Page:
UPDATE 15/10/14: The administration staff have sorted this out for me now. It only took an angry email and an angry blog post!
I’m pretty frustrated with University at the moment. After writing with such enthusiasm about the opportunities that the University of Southampton has offered me, I feel irritated that I have to write in such a negative way about the events that have followed my initial praise of the University.
“It appears that this is not an option…”
After seeking and receiving the blessing of my course coordinator to switch the Aerothermodynamics module, that I had already taken way back in second year, to German. I followed the procedure for switching modules, got the form in on time, and then received an email from the faculty office which said that this was not an option.
I find it amazing that, having done all the leg work: making sure the credits would be the same, making sure I could attend the German lectures, seeking the permission of both my course coordinator and my German teacher and purchasing the required textbooks; I am told that “computer says no”!
This was not an issue when I pointed out some months ago that, given the options being presented to me by the computer system, I would not be able to do a Management module (a mandatory requirement for accreditation by the RAeS). It also annoys me that I apparently am being forced into re-learning material that I have already learned and used in my University work AND out in the real world during my summer placement job!
What to do now?
I don’t know.
I replied to the email from the faculty office the same day that I received it, explaining that the options in the program catalogue were not a representation of what I could actually take! I also pointed out that many of my cohort are taking optional language modules without any issue.
In previous correspondence, the issue of it not being an option for me had been discussed and no-one saw a problem until now.
I am still awaiting a reply from the faculty. It seems incredible to me that, after talking to people and getting the agreement of those in places of authority to help me, it comes down to a computer “not allowing” the change.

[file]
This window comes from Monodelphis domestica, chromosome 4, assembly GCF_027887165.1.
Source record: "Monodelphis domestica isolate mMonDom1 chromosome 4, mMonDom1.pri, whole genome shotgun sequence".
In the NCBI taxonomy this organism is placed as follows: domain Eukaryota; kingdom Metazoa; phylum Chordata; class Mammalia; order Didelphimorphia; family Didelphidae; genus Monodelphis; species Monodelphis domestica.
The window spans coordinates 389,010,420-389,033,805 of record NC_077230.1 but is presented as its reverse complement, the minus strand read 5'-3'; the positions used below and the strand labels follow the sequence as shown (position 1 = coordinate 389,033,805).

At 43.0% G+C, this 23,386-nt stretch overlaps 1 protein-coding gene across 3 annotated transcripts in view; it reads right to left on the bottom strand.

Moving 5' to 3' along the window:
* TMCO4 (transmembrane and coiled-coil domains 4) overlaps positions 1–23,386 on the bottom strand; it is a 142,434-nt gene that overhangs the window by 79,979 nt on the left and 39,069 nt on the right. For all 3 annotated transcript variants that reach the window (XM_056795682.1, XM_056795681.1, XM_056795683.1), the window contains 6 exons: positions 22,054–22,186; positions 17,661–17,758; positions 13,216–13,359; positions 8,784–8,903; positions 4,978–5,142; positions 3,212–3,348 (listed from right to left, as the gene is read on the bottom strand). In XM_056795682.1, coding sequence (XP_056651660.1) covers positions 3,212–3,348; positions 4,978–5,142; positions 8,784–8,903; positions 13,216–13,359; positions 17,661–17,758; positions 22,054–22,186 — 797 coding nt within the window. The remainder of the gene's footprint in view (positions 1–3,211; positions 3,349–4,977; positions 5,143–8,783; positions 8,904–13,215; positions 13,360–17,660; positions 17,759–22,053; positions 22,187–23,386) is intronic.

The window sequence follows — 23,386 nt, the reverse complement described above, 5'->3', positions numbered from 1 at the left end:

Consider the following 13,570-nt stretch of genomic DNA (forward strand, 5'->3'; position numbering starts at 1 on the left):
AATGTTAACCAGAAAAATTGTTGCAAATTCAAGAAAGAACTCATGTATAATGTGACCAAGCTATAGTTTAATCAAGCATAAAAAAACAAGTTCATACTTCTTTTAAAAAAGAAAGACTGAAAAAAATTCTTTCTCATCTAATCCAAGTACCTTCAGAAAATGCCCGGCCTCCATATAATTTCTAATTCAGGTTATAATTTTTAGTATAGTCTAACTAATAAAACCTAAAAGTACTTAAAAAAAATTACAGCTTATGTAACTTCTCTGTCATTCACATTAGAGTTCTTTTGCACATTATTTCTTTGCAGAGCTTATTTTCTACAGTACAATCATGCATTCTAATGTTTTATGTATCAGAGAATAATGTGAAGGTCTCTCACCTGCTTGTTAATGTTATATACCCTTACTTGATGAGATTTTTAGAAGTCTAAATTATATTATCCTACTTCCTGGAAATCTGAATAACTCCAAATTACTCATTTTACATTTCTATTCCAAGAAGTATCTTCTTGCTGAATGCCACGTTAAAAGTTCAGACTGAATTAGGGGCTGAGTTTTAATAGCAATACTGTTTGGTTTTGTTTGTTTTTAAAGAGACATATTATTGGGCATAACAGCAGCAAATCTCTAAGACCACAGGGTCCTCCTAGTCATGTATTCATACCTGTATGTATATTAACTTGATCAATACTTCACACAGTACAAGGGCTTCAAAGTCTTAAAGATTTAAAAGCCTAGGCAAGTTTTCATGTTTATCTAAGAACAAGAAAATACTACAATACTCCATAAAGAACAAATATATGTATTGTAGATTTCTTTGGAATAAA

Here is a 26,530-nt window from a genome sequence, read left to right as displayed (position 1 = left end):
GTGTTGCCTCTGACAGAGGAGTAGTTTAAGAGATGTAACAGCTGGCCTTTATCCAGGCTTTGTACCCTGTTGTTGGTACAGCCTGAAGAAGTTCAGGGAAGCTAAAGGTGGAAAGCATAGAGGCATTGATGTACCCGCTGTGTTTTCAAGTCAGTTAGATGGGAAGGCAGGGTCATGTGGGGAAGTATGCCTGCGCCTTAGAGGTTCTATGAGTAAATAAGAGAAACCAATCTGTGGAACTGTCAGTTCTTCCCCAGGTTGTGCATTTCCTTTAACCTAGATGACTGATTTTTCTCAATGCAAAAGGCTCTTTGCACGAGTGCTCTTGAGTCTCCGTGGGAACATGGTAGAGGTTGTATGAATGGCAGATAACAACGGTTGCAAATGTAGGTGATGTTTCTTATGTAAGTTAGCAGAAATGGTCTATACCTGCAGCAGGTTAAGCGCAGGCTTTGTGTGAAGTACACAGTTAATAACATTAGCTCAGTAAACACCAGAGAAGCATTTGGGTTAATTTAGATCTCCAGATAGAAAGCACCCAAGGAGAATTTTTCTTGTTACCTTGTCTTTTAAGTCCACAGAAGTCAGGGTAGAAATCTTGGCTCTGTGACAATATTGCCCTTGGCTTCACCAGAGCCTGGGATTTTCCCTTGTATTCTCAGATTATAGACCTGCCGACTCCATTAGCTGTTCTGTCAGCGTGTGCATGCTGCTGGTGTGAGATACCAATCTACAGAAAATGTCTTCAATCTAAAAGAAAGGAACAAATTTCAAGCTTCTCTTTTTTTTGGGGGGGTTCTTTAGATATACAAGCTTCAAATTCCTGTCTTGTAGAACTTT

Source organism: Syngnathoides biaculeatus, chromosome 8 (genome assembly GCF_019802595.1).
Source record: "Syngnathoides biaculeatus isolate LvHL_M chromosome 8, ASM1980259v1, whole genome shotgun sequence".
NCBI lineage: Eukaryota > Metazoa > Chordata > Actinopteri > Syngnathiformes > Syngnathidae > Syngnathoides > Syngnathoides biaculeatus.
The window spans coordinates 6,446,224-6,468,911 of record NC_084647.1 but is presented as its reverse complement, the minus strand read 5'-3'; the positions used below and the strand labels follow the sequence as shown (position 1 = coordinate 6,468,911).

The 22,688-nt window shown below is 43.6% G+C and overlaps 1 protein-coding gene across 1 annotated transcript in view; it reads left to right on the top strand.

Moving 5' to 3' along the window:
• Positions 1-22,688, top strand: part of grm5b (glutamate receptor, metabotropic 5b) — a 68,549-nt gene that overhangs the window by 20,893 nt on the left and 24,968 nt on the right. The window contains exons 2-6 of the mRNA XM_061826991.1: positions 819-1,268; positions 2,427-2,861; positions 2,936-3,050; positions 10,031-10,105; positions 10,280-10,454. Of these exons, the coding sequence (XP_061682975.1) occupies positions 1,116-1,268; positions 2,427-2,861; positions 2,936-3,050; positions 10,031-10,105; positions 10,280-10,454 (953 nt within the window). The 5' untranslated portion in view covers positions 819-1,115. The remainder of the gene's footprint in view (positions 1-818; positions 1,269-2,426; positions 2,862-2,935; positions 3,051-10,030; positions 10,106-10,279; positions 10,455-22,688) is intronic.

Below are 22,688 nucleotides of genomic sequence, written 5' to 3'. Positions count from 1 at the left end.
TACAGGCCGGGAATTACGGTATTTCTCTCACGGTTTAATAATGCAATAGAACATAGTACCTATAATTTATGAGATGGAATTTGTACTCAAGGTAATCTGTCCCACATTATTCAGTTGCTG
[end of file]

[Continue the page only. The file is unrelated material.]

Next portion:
At a University that claims to support “a culture that engages and challenges students and staff in their pursuit of learning.” (taken from the UoS website: http://www.southampton.ac.uk/) it comes as a bit of a shock that when a student points out a flaw in their system and asks to be challenged academically, that they are denied that opportunity to further themselves.
What have I learned?
I think in general, though I knew this already, I’ve learned that my faculty is incapable of dealing with exchange students. None of my cohort who stayed in Southampton throughout their third year have had this issue of module madness.
More fundamentally I’ve learned that, no matter how hard you work to get people in positions of influence on your side, you can always be undone by a computer saying no!
And finally, I’ve had it confirmed by my own experience that taking modules that you actually want to take is easier abroad! When I was in Sweden, I took an extra Swedish language module. Guess what: no dramas! I now have a qualification in Swedish that would have been impossible if the same bureaucratic system had been in place.
All I want to do is gain more broadness in my education. This is not going to be achieved by going over old material and, since I’m going to be in considerable debt as a result of this degree thing I’m doing, I’d like to get the most out of it!